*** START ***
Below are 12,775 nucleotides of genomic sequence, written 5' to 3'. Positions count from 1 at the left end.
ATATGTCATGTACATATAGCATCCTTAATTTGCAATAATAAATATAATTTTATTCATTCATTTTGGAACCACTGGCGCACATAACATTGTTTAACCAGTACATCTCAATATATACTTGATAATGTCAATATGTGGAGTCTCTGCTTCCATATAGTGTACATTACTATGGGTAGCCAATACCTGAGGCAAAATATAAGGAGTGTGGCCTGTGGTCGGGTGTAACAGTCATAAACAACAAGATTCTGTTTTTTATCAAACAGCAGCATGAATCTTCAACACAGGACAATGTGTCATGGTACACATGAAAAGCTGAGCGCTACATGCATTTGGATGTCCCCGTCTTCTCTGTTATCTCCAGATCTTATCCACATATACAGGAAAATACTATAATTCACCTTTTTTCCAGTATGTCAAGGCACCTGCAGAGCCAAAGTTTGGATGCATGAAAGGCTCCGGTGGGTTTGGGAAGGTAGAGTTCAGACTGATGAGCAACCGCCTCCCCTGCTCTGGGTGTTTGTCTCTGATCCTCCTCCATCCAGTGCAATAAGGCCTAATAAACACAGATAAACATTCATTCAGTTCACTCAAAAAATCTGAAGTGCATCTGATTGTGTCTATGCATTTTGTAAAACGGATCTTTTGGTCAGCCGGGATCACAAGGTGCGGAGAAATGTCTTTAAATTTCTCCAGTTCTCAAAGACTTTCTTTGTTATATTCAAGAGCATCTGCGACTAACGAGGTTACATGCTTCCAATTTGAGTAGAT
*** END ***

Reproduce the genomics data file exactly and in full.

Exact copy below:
Below are 12,775 nucleotides of genomic sequence, written 5' to 3'. Positions count from 1 at the left end.
ATATGTCATGTACATATAGCATCCTTAATTTGCAATAATAAATATAATTTTATTCATTCATTTTGGAACCACTGGCGCACATAACATTGTTTAACCAGTACATCTCAATATATACTTGATAATGTCAATATGTGGAGTCTCTGCTTCCATATAGTGTACATTACTATGGGTAGCCAATACCTGAGGCAAAATATAAGGAGTGTGGCCTGTGGTCGGGTGTAACAGTCATAAACAACAAGATTCTGTTTTTTATCAAACAGCAGCATGAATCTTCAACACAGGACAATGTGTCATGGTACACATGAAAAGCTGAGCGCTACATGCATTTGGATGTCCCCGTCTTCTCTGTTATCTCCAGATCTTATCCACATATACAGGAAAATACTATAATTCACCTTTTTTCCAGTATGTCAAGGCACCTGCAGAGCCAAAGTTTGGATGCATGAAAGGCTCCGGTGGGTTTGGGAAGGTAGAGTTCAGACTGATGAGCAACCGCCTCCCCTGCTCTGGGTGTTTGTCTCTGATCCTCCTCCATCCAGTGCAATAAGGCCTAATAAACACAGATAAACATTCATTCAGTTCACTCAAAAAATCTGAAGTGCATCTGATTGTGTCTATGCATTTTGTAAAACGGATCTTTTGGTCAGCCGGGATCACAAGGTGCGGAGAAATGTCTTTAAATTTCTCCAGTTCTCAAAGACTTTCTTTGTTATATTCAAGAGCATCTGCGACTAACGAGGTTACATGCTTCCAATTTGAGTAGAT